The concept of 'made known' is not further explained in the legislation but the General Court concludes that it consists of 'the active transmission of relevant information to the Member State concerned that enables it to carry out a preliminary assessment of the conditions set out in Article 22(1) EUMR'. On that basis it was the Commission's invitation letter sent to the Member States on the concentration at issue, setting out the reasons why it found that the concentration appeared to satisfy the conditions for referral and inviting the submission of a referral request, that constitutes the concentration being 'made known' within the meaning of Article 22(1) EUMR. The Commission's invitation letter was dated 19 February 2021 and the referral request was submitted by the French competition authority on 9 March 2021. The 15 working day requirement was therefore complied with.

The General Court was nevertheless critical of the Commission's delay in sending the invitation letter to the relevant Member States. Article 22 EUMR does not contain any express time limit for the Commission to inform the Member States, but in line with the general principle of good administration, the General Court recognises that the Commission is required to comply with a reasonable time limit in the conduct of its administrative procedures. This is the case in particular in the context of merger control, given the fundamental objectives of effectiveness and speed underlying the EUMR.

The Commission became aware of the concentration at issue on 7 December 2020 when a complaint was lodged, but only sent the invitation letter 47 working days later, on 19 February 2021. The General Court concluded this was an unreasonable period of time, but as it had not been established that the Commission's failure to comply with a reasonable time limit had affected the appellants' rights of defence, it cannot justify the annulment of the contested decision.

Breach of the principle of legitimate expectation

Illumina and Grail argued that the Commission's decision to accept the referral was in breach of the principle of legitimate expectation, as the Commission's policy at the time was not to accept referral requests for concentrations that did not fall within the scope of the national merger control rules. The appellants refer to a speech made by Commissioner Vestager in September 2020, indicating that the Commission's then policy would continue to apply until it was amended by the publication of the new Guidance on 26 March 2021, and also to some findings and recommendations of the ICN and the OECD.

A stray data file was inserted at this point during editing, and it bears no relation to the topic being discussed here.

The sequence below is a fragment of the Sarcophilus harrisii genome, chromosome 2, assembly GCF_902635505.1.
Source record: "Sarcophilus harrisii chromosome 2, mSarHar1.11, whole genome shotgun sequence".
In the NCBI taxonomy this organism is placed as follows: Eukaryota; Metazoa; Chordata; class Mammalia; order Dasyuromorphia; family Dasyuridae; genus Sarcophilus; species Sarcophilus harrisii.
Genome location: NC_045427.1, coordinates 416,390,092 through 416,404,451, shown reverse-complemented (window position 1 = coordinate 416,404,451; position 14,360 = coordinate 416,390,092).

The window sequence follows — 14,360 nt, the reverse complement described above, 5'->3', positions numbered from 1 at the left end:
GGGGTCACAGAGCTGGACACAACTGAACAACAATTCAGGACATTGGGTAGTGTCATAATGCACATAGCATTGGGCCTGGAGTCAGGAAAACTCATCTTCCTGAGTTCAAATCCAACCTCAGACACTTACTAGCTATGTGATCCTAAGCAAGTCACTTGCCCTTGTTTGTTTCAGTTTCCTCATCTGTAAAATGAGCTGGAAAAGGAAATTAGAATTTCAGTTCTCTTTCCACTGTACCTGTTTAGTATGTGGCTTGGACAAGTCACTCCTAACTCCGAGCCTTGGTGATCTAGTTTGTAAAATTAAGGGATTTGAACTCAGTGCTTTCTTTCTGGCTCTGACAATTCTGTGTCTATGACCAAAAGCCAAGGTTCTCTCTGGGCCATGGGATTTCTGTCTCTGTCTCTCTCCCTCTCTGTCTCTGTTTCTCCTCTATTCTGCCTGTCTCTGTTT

The General Court recalls that it is settled case law that the right to rely on legitimate expectations presupposes precise, unconditional and consistent assurances originating from authorised, reliable sources given to the person concerned by the competent authorities of the EU. It noted that the findings of the ECN and the OECD on this subject are not EU administrative statements. Also, the Commission retains a considerable margin of discretion on competition policy and Commissioner Vestager's speech did not mention the concentration at issue. In fact the speech referred to a Commission practice of discouraging national authorities from referring cases they did not have the power to review themselves, which does not mean they were precluded from doing so as a matter of principle. Commissioner Vestager also made it clear that this practice was never intended to stop the Commission from dealing with cases that could seriously affect competition in the single market.

The General Court therefore rejected the plea based on legitimate expectation as unfounded, which means Illumina's appeal was dismissed in its entirety.

Illumina has announced that it will appeal the ruling before the Court of Justice of the EU.

Other developments relating to the Illumina/Grail transaction

Meanwhile, the Commission is continuing its investigation of the transaction under the EUMR, which is currently undergoing a detailed Phase II investigation. The Commission opened an in-depth investigation over concerns that Illumina's acquisition of GRAIL could reduce competition and innovation in the emerging market for the development and commercialisation of cancer detection tests based on sequencing technologies. The current deadline for the Commission's Phase II decision is 12 September 2022.

The Commission is also carrying out a separate investigation into gun-jumping by Illumina and GRAIL as Illumina announced on 18 August 2021 that it had completed the acquisition of GRAIL. Although Illumina committed to maintain GRAIL as a separate entity during the Commission's assessment of the transaction, this is likely to amount to a breach of the standstill obligation under Article 7 of the EUMR under which a concentration cannot be implemented until it has been declared compatible with the internal market. On 19 July 2022 the Commission issued a statement of objections alleging that Illumina and GRAIL breached the standstill obligation by implementing the acquisition while the Commission's detailed investigation is still ongoing. This is seen a serious breach under the EUMR and the Commission could ultimately impose fines of up to 10% of the parties' worldwide turnover.